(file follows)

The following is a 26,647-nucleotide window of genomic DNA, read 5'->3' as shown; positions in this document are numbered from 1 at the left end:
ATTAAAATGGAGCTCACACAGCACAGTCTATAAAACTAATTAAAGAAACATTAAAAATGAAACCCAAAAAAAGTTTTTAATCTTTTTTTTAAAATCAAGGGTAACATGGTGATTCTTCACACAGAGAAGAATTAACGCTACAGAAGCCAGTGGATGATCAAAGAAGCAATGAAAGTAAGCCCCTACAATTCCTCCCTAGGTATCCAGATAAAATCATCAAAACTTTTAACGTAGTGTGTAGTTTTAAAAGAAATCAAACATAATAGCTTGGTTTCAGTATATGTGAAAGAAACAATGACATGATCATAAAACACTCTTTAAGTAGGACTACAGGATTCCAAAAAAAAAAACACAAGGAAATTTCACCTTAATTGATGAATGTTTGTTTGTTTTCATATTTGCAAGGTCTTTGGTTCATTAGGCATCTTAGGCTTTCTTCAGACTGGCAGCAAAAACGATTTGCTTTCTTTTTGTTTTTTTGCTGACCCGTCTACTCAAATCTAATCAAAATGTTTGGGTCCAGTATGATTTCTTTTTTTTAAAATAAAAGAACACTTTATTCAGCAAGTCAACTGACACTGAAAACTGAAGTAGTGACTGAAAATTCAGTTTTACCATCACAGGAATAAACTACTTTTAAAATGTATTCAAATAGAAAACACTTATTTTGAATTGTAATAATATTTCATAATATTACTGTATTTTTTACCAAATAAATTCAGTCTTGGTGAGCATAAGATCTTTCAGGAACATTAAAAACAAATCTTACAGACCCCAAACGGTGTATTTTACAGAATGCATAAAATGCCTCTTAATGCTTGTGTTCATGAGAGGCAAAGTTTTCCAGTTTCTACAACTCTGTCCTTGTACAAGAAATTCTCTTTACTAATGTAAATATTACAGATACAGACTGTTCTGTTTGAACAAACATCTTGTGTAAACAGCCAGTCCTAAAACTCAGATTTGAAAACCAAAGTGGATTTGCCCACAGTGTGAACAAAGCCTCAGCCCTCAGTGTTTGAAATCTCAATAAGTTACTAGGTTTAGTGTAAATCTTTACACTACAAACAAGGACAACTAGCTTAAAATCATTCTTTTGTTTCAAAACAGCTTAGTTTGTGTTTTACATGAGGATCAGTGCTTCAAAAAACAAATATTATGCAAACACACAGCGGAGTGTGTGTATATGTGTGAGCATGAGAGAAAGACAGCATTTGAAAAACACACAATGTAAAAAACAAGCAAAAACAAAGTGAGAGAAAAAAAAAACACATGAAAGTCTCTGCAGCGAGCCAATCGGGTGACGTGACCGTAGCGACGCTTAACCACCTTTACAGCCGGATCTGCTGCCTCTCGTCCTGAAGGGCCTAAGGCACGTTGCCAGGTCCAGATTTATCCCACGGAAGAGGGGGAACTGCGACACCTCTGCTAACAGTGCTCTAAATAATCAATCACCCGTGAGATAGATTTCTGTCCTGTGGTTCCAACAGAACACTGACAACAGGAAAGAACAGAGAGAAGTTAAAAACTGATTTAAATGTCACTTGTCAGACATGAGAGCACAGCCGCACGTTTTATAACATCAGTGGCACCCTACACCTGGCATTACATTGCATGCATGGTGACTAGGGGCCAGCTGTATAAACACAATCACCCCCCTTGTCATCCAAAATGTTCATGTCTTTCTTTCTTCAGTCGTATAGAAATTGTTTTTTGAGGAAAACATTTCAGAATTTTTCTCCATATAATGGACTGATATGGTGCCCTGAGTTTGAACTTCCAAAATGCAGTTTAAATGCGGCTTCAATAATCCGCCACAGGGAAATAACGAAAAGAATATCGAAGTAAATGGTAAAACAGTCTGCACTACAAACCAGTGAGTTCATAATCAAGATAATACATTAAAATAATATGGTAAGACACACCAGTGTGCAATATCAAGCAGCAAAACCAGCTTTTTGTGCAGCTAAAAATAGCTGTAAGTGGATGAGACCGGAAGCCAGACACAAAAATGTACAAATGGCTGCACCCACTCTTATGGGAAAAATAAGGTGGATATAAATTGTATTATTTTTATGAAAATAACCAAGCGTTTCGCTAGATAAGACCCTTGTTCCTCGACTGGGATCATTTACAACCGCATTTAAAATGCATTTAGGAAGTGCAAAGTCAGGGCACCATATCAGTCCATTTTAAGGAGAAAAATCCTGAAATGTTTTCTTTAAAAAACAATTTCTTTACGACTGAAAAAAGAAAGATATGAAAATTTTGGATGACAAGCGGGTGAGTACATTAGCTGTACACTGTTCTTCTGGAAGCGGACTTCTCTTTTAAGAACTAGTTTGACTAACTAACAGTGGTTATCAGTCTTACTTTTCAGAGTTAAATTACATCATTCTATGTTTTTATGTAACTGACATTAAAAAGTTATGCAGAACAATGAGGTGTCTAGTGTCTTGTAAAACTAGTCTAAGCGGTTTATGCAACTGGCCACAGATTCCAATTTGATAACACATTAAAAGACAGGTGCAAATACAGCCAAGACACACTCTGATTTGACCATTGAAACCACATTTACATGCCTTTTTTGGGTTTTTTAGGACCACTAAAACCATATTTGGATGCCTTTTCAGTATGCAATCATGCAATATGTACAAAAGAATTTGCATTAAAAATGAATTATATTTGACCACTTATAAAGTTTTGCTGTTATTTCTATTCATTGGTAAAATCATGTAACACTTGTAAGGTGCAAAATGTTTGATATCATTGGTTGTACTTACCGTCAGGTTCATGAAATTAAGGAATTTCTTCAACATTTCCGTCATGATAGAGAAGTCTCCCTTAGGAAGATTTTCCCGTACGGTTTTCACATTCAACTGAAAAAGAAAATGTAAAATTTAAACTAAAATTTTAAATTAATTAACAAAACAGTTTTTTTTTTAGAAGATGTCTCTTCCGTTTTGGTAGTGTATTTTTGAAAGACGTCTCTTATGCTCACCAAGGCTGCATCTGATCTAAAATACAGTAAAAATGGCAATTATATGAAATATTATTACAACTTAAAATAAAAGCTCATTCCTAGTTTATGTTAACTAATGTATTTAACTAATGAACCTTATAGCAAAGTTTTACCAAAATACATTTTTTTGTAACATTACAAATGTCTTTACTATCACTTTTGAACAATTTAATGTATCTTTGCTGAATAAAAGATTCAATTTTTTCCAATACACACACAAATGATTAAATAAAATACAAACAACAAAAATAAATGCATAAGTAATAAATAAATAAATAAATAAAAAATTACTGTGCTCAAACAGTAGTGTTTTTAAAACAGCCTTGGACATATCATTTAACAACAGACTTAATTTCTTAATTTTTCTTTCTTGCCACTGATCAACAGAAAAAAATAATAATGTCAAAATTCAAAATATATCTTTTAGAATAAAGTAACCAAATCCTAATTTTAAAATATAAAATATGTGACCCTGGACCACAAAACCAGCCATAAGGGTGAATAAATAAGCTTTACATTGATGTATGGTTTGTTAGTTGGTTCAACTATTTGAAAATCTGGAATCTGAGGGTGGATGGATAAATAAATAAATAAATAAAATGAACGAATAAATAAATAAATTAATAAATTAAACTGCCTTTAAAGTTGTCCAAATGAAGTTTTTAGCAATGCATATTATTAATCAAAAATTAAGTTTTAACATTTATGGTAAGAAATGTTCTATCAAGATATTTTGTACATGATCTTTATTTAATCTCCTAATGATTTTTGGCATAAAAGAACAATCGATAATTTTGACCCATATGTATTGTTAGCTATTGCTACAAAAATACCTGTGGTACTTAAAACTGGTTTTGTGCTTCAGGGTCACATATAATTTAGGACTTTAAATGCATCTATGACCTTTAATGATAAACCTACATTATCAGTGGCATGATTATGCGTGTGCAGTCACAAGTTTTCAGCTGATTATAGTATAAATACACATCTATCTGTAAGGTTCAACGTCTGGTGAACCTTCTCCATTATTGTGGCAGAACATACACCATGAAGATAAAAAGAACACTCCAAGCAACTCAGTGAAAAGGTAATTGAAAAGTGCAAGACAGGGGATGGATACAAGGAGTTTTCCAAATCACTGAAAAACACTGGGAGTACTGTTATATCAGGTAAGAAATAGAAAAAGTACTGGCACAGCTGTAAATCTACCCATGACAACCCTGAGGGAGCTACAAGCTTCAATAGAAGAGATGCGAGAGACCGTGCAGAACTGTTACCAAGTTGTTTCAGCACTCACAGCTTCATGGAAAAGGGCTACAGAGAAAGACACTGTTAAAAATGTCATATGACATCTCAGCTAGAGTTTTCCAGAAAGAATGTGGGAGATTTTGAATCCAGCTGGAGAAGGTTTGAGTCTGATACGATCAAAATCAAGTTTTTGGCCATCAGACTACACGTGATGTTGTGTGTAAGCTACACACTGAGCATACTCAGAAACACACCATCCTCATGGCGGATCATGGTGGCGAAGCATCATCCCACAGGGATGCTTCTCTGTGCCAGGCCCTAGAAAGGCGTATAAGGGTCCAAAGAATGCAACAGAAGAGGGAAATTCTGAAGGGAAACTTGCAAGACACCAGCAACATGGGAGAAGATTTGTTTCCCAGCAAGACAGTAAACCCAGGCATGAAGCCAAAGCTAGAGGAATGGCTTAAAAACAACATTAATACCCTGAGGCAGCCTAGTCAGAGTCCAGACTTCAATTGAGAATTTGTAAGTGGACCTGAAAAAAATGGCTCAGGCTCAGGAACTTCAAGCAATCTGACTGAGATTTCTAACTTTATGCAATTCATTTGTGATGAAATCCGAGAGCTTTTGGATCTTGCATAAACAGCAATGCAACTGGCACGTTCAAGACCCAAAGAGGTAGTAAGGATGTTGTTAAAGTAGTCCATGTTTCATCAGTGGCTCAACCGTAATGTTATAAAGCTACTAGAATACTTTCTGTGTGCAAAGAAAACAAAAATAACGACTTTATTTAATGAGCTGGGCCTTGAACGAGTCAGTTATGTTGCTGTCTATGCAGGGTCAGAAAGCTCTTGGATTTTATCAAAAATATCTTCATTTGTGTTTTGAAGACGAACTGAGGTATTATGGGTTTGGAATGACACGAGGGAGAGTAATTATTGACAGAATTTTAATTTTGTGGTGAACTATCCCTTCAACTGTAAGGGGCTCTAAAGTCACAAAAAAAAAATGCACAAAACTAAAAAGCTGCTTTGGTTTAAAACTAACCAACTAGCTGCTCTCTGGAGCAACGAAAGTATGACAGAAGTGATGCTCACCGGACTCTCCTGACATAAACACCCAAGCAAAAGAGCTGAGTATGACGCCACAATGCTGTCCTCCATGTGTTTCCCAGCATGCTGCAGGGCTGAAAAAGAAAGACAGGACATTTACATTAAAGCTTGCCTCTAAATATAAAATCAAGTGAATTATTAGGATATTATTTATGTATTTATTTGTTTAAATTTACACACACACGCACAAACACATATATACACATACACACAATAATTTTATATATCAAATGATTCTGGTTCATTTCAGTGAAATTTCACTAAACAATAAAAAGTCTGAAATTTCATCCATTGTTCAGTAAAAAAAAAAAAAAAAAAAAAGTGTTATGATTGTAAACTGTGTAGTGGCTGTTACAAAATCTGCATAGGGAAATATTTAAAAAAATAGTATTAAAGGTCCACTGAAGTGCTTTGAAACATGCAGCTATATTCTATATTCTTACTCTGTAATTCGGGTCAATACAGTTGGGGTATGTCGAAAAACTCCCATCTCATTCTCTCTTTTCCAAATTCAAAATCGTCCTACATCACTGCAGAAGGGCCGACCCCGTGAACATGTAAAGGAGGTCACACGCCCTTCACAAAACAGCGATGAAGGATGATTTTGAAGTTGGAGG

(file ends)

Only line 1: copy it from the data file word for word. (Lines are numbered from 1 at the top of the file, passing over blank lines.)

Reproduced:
The following is a 26,647-nucleotide window of genomic DNA, read 5'->3' as shown; positions in this document are numbered from 1 at the left end: